A second referendum on independence would be “too close to be called” if it took place tomorrow, the camp of not having advanced slightly in a poll.
Of the 1,048 Scots polled by Savanta on behalf of the Scotsman newspaper, 46% would vote against independence, while 44% would vote for and 9% were undecided.
Without the undecided, the poll suggests the No would take a narrow lead with 51%, against 49% for the Yes.
The results are unchanged from Savanta’s previous survey in October.
A series of recent polls have highlighted support for independence, with 53% backing leaving the union after undecided voters withdrew in a YouGov poll released earlier this month.
But Chris Hopkins, a political researcher at Savanta, said the Supreme Court’s ruling that Holyrood does not have the power to legislate for a second independence vote may have temporarily swayed the results.
Prime Minister and SNP leader Nicola Sturgeon’s favor rating has fallen to its lowest point at plus six – a drop of six points since the last poll in October.
Prime Minister Rishi Sunak’s rating remained unchanged at minus 24.
The prime minister also dropped nine points with respondents in the “authentic” category, dropping to 46% from 55% in October.
His closest Scottish challenger was Scottish Labor leader Anas Sarwar with 39%.
The poll also asked how respondents would vote in the Westminster and Holyrood elections, with the SNP losing support in both cases.
Some 43% would support the Scottish ruling party in Westminster – a drop of three from the previous poll, while 44% would choose them in Holyrood.
However, the SNP still has a considerable lead over Labor in both parliaments, with party support at 30% in Westminster and 28% in Holyrood, according to the poll.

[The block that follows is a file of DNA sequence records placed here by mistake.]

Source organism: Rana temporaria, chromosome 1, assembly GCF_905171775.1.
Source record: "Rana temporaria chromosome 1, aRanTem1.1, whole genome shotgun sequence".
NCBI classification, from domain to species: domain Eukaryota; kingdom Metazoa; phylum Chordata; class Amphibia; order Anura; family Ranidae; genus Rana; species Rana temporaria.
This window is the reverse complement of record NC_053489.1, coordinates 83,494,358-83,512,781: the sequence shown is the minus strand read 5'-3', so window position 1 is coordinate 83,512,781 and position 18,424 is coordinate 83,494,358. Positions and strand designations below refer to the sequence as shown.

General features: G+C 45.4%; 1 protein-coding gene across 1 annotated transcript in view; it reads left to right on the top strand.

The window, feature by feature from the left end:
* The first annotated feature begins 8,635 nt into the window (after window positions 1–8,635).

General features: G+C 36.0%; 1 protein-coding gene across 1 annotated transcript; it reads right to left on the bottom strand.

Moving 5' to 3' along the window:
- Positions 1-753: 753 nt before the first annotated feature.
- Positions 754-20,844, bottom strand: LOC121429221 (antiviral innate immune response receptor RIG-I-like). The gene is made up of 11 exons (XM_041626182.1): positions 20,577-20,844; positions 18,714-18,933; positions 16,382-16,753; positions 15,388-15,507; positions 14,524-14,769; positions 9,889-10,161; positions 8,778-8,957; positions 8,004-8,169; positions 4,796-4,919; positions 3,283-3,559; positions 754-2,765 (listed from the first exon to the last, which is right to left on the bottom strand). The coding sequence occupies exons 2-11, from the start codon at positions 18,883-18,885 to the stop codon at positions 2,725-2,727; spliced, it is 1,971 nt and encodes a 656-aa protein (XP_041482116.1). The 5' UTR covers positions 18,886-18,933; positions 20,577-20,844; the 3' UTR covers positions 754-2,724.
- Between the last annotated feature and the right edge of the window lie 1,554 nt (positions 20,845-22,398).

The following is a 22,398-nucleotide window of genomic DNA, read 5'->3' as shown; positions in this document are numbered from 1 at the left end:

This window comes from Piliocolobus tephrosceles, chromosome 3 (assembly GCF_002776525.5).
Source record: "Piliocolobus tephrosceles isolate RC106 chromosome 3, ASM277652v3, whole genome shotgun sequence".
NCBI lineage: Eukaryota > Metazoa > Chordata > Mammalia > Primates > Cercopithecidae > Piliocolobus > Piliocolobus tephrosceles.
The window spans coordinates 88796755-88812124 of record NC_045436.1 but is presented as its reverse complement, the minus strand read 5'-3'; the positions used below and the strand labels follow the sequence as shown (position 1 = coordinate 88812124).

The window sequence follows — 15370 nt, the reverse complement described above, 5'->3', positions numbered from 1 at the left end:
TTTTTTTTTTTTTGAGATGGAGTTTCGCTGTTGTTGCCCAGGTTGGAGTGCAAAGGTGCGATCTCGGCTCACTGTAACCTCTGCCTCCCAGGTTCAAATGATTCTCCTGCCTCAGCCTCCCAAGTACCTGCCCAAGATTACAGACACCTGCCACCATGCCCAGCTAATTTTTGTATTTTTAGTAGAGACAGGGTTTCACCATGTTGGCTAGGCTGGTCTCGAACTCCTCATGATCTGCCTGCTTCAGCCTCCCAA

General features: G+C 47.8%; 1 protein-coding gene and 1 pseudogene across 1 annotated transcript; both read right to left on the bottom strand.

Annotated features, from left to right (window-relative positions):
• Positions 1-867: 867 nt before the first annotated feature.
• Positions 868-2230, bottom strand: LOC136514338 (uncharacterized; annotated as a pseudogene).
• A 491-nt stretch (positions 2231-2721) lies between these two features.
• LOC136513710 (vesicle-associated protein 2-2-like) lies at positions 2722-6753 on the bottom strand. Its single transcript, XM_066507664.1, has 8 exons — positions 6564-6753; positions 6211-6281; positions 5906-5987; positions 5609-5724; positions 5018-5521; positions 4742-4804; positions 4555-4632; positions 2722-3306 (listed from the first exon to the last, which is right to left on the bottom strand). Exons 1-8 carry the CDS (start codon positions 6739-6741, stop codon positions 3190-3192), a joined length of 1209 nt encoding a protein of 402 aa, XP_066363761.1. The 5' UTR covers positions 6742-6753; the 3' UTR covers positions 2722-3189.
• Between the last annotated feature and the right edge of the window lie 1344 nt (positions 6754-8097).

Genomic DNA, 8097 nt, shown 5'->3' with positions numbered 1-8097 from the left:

In Savanta’s first poll since Mr Sunak became Prime Minister, Tory support in Westminster saw a four point rise to 19%.
Mr Hopkins said: “Many pollsters have shown Yes leads lately, but most of them – especially the big ones – came from the Supreme Court decision, a decision that probably made the polls a bit noisy and more volatile than usual.
“Now that the dust has settled, we show no change from our previous poll in early October, showing the most marginal of the No Tracks, but really, the race would be too close to announce if a referendum were held tomorrow. This remains a good position for the SNP and the Yes camp.
“Given that opinions across Scotland are so entrenched on the question of independence, I cannot really foresee that a real referendum campaign will move the needle and swing the pendulum in the direction of whoever presents the most compelling argument between Unionists and those advocating for Scottish independence.
“What remains then is the question of whether – or when – a second referendum could possibly take place.
“There is also a feeling, in this poll, of a certain fatigue from Nicola Sturgeon.
“We see the SNP down three points in the voting intentions of Westminster and Holyrood, and some negative changes in her personal favor and perception of her as genuine.
“Given that she is so synonymous with the independence campaign, any drop in her personal ratings could affect the campaign as a whole, although she remains, without a doubt, a huge electoral asset at the moment.”
The survey was conducted between December 16 and 21.